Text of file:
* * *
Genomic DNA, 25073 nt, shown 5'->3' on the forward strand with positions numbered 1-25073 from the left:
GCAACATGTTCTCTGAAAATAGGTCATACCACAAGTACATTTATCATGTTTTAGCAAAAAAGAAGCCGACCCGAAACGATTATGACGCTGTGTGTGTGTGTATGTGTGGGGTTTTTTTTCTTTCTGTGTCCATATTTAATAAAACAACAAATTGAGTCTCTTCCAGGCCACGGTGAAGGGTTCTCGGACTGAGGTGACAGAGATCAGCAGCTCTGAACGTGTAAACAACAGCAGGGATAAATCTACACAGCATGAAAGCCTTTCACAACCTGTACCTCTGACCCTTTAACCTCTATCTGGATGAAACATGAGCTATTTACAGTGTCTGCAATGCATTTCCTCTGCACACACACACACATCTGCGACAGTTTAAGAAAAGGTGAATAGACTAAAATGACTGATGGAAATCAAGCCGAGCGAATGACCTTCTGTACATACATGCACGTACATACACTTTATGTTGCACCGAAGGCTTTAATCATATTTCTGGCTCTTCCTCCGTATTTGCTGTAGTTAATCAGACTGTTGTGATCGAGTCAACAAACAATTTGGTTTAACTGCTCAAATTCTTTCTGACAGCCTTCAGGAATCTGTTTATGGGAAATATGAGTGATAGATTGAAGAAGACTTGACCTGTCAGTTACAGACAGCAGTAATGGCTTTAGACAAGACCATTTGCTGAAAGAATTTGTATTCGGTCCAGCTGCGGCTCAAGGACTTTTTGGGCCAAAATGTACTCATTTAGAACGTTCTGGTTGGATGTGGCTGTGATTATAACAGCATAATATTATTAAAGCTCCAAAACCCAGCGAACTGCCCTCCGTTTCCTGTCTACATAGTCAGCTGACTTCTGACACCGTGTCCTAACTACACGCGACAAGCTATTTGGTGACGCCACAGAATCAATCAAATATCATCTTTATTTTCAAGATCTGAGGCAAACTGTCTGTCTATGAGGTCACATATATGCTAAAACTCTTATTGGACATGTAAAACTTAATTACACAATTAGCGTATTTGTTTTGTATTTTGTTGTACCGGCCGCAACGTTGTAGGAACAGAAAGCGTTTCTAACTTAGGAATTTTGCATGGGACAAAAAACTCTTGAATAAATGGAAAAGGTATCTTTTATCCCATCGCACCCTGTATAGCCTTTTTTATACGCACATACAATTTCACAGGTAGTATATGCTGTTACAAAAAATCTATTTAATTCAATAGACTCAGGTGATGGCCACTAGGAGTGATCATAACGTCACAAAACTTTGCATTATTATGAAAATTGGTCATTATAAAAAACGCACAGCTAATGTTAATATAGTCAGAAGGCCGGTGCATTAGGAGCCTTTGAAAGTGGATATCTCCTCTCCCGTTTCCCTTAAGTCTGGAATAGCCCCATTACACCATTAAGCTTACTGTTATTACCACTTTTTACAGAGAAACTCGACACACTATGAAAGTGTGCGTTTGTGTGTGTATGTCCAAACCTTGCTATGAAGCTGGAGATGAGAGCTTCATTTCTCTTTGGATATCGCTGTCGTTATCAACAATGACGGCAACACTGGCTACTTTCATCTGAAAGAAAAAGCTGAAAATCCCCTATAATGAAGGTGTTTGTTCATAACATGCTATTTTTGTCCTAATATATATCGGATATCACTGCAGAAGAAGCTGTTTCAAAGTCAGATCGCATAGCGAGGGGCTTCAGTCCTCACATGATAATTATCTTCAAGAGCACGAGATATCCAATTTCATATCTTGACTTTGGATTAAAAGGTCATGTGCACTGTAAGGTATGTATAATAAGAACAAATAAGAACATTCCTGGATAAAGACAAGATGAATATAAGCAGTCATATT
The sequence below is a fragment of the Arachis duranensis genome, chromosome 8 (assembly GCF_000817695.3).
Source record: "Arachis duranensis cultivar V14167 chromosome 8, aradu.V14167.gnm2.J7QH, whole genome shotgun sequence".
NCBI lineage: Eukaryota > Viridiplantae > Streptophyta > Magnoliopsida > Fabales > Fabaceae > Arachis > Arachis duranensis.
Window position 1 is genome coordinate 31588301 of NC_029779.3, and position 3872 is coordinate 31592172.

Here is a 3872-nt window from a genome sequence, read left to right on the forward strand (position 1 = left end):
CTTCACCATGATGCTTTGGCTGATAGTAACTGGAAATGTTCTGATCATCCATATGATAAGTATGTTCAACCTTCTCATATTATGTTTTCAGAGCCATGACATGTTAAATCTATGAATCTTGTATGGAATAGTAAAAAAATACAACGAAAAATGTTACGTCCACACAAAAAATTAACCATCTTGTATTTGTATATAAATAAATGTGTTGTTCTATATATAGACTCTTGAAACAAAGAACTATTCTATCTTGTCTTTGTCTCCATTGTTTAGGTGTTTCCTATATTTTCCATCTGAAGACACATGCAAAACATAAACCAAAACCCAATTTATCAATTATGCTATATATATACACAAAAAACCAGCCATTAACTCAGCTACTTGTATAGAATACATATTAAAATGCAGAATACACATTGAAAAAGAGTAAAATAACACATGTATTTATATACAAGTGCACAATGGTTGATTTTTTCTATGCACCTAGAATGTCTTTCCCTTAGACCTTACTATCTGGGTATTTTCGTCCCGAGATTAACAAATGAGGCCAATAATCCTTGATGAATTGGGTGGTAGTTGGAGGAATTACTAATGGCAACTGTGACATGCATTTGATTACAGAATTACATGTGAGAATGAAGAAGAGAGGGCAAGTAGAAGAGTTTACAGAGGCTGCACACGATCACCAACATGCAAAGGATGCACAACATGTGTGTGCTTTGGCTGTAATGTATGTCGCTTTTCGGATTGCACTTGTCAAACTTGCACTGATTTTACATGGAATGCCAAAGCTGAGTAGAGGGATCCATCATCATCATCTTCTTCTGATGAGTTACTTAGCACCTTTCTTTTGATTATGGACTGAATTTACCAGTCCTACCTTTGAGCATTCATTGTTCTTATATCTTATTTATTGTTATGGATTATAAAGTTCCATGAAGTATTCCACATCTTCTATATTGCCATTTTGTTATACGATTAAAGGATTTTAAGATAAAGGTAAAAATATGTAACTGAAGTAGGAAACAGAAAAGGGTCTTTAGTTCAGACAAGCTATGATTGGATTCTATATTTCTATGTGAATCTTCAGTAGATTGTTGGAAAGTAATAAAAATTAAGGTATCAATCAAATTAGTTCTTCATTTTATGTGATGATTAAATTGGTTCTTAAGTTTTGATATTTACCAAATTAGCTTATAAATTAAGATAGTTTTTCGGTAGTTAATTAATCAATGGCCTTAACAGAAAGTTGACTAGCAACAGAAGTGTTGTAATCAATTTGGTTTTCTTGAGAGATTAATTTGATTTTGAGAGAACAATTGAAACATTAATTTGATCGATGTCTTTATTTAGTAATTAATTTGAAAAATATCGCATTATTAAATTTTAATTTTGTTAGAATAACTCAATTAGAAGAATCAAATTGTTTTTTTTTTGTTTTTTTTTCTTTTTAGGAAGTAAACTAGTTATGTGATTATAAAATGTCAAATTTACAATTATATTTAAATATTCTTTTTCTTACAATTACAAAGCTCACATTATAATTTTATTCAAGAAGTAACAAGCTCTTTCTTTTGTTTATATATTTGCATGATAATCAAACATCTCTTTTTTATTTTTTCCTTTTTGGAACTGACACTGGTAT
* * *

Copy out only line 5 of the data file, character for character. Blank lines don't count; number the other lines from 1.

NCBI lineage: Eukaryota > Viridiplantae > Streptophyta > Magnoliopsida > Fabales > Fabaceae > Arachis > Arachis duranensis.